by Sam Deane Mavis

“Oh my God, my son is going to kill me.  This is not brain science, you’re not performing open heart surgery, you’re not painting your masterpiece, you’re not even learning how to play the guitar.  You’re just brushing your teeth…so f@#king brush your teeth!”  These are the thoughts that rattle through my mind every time I walk my 3.5 year old son into the bathroom to brush his teeth.

Then I breathe and I quickly remind myself that every move I make as a parent creates memories in my child’s mind and even worse than that, it influences his behavior as well as teaches him how to act in this world.  I don’t want my son’s character to be defined by my impatience to calmly teach him how to brush his teeth.  I want him to grow up confident, unafraid to try new things and always supported by his epicly-awesome-supermom.

So instead I whip out my high school cheerleader voice and improv a cheer to pep him up, “Let’s Go!  (clap, clap) Big Boy!  (stomp, stomp) You can do this!  (clap, clap) Rock those teeth!  (stomp, stomp) Brush them, brush them!  (clap, clap)  You’re the man!”

Now, beaming with excitement and full of pride, my son braces himself and steps onto his kiddie-step so he can reach the sink.  He stares in the mirror for a good long 30 seconds probably thinking to himself, “Dude, I’m awesome, I’m going to brush the shit out of my teeth.”

He preps his workstation.  1) He fills his water-glass and places it away from his hand so he doesn’t accidentally hit it.  2) He pulls his toothbrush and toothpaste out of their holding container and places them on the counter immediately in front of him for easy access.  3) He picks up his toothbrush with confidence and holds it under the running water…..

…and that is when it all starts to go to hell.Sam1


F@#king running water.  I hate you running water.  It’s so exciting…thrilling really…even down right dangerous…at least for my son it is.  He zones out and needs to experience that water running, running, running over that toothbrush like it’s been in the desert wandering without water for days.

Finally, when he feels it’s clean and ready, he begins “the toothpaste application process.”Sam2


After carefully examining the toothpaste, which hasn’t changed tubes in a month and he sees twice a day, he flips open the top and slowly, slowly, ever so slowly… s-q-u-e-e-z-e-s out the toothpaste.  “Ugh,” I exhale realizing I’ve been holding my breath as well as holding back my internal crazy.  “Sweet!” I think, we are moving on to the actual toothbrushing.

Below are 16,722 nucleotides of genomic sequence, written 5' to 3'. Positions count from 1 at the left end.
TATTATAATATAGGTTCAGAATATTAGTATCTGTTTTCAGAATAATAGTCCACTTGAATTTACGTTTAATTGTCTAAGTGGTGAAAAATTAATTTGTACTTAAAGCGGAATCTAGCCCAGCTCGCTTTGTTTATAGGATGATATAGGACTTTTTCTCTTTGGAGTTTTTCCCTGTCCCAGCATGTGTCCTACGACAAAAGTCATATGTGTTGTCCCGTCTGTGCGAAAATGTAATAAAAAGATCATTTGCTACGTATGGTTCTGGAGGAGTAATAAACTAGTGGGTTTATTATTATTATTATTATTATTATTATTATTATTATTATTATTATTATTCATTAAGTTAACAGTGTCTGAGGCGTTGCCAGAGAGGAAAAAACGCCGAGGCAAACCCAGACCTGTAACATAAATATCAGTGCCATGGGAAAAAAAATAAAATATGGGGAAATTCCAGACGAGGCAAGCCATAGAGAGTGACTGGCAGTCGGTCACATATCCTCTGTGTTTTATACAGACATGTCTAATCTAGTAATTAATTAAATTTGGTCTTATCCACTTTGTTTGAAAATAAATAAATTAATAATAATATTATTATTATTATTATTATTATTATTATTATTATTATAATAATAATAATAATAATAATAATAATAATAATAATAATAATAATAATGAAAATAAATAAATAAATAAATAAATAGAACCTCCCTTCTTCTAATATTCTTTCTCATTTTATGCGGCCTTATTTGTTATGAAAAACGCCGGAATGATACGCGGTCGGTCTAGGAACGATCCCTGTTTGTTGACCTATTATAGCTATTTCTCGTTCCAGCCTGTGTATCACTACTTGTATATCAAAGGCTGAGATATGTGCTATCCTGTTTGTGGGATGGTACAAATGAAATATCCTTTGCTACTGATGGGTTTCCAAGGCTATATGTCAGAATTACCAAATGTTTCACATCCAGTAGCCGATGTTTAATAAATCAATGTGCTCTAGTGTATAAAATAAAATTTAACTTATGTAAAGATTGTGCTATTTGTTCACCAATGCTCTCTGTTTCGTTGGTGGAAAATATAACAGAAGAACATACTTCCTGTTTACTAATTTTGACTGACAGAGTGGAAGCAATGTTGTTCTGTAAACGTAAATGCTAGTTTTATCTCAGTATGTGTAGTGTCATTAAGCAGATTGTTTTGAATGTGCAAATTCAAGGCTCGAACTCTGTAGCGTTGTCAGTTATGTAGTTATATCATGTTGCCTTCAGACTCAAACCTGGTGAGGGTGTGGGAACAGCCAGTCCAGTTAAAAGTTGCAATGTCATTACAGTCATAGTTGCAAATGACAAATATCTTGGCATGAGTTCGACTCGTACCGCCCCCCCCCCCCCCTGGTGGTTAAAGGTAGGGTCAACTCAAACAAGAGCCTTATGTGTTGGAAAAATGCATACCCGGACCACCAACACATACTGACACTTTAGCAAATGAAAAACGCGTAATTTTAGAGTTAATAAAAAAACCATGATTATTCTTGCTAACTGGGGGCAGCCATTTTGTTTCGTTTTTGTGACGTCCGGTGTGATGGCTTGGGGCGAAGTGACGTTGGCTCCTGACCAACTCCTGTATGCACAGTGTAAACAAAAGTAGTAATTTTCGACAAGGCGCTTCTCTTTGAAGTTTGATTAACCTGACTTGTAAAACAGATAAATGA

But no.  I’m wrong.  I’m so very wrong.  Because next comes the “tasting ritual.”Sam3


Kill me now.  As if he’s second guessed his decision to squeeze out that toothpaste, my son must now take a step back and make sure it’s not, you know…poisonous or anything.  He must taste it.

This is when I get to interject with a friendly-reminder, “Don’t swallow that, we don’t eat toothpaste.”  He just smiles at me with that secretive grin, “I’m just tasting it, mommy.”  I flashback to many months earlier when I found him on the kitchen counter after having eaten his entire new bottle of training toothpaste.  He had that same shit-grinning-grin.

Satisfied it’s not poisonous, we move forward to the actual brushing.  “Yes!”  Now, if you haven’t seen a 3.5 year old brush their teeth, envision you, a right-handed adult trying to brush your teeth with a broken left hand….you’d suck and so do they.Sam4


I hear myself cheerleading again, “You’re doing great buddy, get the back, get behind the teeth, top and bottom, awesome.”

And finally, finally, finally…after he’s made a mess of his mouth, he looks up at me as if to say, “Okay mommy, your turn.”Sam5


That’s when I slide in there on cue and do a quick brush-brush around on his entire mouth.  And every single time I do this, it makes me reflect back on my own life and our life in general with a sense of total amazement at how far we’ve come growing from children into adults.

Because all of us, even you…at one time or another couldn’t even brush your own teeth.